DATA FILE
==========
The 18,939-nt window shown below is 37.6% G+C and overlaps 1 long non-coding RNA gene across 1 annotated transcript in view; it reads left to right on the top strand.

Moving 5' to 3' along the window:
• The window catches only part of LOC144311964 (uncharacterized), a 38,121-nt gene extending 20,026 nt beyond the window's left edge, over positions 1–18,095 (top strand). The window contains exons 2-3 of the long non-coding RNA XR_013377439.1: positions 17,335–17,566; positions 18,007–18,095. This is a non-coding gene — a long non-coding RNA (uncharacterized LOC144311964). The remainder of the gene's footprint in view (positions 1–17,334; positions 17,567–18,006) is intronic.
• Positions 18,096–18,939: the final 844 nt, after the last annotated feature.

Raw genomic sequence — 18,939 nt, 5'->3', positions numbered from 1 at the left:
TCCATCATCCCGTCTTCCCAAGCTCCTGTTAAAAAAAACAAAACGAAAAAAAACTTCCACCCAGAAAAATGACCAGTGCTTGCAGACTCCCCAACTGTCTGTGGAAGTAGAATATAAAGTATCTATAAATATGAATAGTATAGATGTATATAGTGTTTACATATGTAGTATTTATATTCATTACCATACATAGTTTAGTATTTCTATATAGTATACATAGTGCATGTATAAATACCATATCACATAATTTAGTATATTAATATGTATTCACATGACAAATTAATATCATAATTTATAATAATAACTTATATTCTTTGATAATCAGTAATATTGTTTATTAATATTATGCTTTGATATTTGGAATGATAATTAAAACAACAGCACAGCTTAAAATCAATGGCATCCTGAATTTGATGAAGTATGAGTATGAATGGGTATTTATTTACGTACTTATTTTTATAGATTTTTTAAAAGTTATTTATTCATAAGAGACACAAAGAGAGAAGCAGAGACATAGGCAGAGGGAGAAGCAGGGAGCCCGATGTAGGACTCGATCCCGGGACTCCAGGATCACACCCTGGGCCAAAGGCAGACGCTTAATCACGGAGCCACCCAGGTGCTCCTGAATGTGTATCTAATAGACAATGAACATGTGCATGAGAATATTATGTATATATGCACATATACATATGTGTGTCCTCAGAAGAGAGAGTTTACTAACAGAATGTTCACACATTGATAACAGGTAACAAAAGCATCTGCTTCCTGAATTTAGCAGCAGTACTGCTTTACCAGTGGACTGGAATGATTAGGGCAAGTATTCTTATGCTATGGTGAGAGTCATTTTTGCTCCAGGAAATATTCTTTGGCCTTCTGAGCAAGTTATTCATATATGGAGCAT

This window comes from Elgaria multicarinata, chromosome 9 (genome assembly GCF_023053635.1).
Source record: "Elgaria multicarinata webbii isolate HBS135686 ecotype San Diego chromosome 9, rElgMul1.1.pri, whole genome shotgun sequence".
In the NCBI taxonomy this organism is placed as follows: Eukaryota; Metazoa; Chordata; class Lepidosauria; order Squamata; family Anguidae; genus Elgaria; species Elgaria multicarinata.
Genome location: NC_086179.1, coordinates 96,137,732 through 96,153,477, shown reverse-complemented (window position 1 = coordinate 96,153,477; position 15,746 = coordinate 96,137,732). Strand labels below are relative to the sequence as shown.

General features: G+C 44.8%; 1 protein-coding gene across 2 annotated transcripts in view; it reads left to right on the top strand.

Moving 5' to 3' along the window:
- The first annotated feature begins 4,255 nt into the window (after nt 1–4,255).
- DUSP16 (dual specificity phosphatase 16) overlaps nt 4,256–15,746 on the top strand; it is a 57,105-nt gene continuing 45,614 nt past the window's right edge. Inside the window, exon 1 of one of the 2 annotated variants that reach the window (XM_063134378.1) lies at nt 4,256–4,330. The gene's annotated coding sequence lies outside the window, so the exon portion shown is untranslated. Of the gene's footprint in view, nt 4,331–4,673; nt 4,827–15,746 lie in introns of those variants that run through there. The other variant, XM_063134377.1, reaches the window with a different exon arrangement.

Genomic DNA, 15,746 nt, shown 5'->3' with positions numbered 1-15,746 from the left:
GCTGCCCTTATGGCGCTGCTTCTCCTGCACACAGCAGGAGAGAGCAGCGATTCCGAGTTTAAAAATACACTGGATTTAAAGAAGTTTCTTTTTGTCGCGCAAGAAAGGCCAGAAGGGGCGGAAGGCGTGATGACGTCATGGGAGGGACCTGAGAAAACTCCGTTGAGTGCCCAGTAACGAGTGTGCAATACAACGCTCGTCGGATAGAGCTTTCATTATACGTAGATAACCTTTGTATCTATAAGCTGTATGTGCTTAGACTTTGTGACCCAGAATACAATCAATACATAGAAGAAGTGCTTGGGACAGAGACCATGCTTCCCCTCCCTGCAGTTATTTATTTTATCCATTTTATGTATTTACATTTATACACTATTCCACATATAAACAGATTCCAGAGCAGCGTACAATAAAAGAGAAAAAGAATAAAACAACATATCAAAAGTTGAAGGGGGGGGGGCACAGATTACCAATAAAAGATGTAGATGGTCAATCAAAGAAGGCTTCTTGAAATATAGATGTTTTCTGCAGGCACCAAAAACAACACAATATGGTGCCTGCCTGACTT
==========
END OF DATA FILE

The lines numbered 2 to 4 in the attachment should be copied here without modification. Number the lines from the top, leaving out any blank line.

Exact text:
Moving 5' to 3' along the window:
• The window catches only part of LOC144311964 (uncharacterized), a 38,121-nt gene extending 20,026 nt beyond the window's left edge, over positions 1–18,095 (top strand). The window contains exons 2-3 of the long non-coding RNA XR_013377439.1: positions 17,335–17,566; positions 18,007–18,095. This is a non-coding gene — a long non-coding RNA (uncharacterized LOC144311964). The remainder of the gene's footprint in view (positions 1–17,334; positions 17,567–18,006) is intronic.
• Positions 18,096–18,939: the final 844 nt, after the last annotated feature.